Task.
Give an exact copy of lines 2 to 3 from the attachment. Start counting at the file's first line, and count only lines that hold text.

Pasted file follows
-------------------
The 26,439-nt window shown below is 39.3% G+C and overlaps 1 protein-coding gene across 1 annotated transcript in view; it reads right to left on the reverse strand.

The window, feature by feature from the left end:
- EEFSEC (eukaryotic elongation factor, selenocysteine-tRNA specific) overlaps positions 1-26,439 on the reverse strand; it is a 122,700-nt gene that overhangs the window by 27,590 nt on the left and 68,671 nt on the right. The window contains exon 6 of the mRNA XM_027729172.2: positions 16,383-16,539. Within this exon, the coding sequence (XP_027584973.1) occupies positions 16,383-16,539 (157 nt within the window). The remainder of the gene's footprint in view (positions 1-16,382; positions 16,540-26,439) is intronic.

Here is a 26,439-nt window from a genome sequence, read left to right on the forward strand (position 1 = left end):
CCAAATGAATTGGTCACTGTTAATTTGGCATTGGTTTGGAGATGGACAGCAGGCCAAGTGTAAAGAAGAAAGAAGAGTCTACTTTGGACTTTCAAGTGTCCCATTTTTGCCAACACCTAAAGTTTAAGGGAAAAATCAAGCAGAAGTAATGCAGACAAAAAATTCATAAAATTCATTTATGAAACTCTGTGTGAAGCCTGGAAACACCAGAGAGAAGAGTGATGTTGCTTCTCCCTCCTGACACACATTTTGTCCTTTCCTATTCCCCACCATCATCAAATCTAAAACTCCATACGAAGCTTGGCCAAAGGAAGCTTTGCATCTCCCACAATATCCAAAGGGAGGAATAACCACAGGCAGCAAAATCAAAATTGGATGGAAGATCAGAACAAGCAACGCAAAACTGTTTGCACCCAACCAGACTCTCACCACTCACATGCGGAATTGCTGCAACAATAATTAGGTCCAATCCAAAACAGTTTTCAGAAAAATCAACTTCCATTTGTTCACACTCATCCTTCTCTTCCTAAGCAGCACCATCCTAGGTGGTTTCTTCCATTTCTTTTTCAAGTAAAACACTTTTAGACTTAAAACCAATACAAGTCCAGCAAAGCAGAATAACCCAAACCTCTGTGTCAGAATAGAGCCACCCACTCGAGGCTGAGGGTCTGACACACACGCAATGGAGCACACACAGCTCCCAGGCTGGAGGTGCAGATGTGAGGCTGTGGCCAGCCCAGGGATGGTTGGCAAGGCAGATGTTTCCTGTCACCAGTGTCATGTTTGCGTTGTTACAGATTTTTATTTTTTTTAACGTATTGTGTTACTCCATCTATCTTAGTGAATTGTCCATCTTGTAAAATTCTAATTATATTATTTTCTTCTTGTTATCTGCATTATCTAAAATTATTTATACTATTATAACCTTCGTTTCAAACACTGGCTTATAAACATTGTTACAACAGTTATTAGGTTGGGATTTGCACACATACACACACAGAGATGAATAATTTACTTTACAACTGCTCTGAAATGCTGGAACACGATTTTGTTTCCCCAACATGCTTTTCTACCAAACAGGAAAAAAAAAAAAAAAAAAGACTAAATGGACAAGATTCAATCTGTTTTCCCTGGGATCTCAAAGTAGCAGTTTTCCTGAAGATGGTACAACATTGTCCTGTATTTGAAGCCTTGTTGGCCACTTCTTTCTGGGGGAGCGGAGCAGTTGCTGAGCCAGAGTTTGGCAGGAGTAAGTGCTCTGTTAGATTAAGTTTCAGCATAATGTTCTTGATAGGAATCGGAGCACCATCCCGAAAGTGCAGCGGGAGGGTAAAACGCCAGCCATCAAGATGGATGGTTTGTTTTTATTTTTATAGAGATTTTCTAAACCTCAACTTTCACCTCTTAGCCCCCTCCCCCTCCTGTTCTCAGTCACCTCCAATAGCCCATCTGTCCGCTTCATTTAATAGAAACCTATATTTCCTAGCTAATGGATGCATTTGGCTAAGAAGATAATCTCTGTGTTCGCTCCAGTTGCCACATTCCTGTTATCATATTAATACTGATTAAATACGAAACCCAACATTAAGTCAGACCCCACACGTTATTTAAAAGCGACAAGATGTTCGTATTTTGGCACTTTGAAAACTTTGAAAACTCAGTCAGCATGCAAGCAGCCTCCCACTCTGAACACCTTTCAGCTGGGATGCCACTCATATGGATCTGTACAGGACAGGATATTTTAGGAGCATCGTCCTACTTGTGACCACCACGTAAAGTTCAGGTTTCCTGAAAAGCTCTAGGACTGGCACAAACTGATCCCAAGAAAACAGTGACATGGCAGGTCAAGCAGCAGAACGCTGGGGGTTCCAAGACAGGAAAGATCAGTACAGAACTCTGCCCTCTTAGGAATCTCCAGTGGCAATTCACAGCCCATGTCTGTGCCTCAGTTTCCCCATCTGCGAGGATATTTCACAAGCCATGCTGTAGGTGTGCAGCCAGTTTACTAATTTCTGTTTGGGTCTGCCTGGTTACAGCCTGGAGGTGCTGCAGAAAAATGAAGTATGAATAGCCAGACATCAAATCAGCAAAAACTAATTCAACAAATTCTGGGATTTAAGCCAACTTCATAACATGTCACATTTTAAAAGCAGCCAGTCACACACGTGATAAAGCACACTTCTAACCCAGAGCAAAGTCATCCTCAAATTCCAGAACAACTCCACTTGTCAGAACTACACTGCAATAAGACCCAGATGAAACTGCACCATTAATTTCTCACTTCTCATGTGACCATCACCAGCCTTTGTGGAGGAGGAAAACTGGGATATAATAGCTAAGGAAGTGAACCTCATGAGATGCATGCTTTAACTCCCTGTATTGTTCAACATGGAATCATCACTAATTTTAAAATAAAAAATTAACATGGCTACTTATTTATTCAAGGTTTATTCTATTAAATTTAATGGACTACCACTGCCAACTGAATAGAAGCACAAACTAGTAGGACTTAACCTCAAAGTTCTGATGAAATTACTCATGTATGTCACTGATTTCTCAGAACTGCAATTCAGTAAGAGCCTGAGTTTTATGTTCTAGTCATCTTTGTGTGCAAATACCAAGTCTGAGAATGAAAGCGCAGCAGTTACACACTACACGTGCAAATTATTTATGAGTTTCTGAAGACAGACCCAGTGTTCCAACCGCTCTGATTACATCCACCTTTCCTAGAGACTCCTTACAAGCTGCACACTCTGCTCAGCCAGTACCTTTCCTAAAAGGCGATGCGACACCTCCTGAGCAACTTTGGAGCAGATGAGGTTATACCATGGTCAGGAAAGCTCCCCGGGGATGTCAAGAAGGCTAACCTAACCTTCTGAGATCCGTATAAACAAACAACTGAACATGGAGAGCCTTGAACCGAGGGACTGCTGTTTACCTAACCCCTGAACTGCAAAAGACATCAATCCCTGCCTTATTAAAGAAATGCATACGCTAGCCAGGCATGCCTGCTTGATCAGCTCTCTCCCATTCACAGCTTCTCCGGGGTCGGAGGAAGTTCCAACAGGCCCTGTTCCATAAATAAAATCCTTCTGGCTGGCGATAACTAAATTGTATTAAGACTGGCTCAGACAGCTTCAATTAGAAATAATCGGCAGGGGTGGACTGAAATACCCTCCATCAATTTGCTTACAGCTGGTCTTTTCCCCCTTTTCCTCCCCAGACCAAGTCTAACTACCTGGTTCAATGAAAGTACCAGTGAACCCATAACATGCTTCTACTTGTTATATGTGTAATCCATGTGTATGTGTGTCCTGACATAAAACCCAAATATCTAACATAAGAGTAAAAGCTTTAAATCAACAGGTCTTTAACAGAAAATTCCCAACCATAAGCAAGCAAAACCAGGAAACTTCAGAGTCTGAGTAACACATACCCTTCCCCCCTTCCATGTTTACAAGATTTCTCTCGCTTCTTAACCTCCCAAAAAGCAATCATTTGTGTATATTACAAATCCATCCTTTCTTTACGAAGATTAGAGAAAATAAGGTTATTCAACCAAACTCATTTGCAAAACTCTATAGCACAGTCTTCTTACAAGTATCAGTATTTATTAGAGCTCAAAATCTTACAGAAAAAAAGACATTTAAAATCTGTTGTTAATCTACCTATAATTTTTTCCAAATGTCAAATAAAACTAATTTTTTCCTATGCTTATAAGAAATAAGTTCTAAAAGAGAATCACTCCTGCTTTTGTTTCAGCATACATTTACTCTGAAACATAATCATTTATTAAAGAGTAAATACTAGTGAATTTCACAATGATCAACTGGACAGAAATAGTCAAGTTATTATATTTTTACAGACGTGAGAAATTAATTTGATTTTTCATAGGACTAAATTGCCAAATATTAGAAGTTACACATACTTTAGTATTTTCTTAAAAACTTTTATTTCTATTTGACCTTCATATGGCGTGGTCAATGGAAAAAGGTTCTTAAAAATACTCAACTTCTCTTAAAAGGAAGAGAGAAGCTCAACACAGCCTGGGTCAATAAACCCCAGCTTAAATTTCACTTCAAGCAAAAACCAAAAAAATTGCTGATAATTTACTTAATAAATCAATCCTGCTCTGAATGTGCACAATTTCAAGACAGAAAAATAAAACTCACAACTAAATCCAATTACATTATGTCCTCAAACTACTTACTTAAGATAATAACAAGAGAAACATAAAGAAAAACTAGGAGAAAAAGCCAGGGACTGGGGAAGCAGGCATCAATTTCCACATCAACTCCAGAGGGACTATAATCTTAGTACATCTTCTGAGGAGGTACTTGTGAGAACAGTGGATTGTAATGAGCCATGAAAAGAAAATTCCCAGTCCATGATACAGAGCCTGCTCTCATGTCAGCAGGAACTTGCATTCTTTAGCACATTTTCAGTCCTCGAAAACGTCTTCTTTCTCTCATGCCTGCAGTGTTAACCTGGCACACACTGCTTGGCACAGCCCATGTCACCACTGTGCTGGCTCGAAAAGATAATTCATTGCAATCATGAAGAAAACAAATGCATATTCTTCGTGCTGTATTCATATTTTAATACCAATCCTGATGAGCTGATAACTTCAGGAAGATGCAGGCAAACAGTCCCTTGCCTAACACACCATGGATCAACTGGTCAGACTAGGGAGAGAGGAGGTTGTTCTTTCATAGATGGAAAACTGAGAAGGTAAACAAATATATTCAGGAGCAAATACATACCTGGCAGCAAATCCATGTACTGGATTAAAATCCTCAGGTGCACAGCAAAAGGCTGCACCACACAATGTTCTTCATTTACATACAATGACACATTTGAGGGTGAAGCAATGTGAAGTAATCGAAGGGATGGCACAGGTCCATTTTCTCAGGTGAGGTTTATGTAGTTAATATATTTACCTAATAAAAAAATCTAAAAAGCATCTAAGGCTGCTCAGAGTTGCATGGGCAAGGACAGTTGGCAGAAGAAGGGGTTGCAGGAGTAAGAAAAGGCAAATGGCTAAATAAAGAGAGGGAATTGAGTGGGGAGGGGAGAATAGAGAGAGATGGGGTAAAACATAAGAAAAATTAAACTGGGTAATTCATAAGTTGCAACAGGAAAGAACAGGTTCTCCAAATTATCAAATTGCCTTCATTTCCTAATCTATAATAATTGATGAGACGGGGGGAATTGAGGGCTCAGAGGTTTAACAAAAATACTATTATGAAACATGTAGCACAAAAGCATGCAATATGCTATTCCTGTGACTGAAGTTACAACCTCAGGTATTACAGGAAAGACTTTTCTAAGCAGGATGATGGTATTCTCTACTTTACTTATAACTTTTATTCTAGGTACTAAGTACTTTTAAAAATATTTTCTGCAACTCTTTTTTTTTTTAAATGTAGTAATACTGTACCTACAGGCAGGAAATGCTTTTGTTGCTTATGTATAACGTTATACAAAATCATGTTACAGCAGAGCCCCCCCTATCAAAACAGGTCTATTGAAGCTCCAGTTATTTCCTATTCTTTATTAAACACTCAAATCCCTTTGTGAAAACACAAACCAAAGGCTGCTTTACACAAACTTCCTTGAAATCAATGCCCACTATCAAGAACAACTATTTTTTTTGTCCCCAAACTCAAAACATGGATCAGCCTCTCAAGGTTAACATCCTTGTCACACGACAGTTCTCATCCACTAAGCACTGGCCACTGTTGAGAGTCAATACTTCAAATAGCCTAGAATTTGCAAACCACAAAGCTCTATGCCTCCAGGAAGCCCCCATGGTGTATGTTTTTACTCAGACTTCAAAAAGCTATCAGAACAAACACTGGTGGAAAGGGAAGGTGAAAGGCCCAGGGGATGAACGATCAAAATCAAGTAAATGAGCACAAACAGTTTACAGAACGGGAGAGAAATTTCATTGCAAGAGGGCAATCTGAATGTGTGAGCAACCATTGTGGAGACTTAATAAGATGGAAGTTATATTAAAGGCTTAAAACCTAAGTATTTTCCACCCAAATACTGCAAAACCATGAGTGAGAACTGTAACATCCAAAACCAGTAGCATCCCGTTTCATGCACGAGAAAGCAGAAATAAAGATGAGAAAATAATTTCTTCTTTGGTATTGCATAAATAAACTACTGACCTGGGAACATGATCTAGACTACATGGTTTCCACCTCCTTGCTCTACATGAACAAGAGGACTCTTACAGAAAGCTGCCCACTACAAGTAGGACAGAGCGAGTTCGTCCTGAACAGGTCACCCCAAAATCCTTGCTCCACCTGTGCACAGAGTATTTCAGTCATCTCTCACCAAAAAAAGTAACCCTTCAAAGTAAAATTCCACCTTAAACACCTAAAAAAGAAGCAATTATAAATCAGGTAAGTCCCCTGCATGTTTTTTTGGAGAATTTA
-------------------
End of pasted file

The window, feature by feature from the left end:
- EEFSEC (eukaryotic elongation factor, selenocysteine-tRNA specific) overlaps positions 1-26,439 on the reverse strand; it is a 122,700-nt gene that overhangs the window by 27,590 nt on the left and 68,671 nt on the right. The window contains exon 6 of the mRNA XM_027729172.2: positions 16,383-16,539. Within this exon, the coding sequence (XP_027584973.1) occupies positions 16,383-16,539 (157 nt within the window). The remainder of the gene's footprint in view (positions 1-16,382; positions 16,540-26,439) is intronic.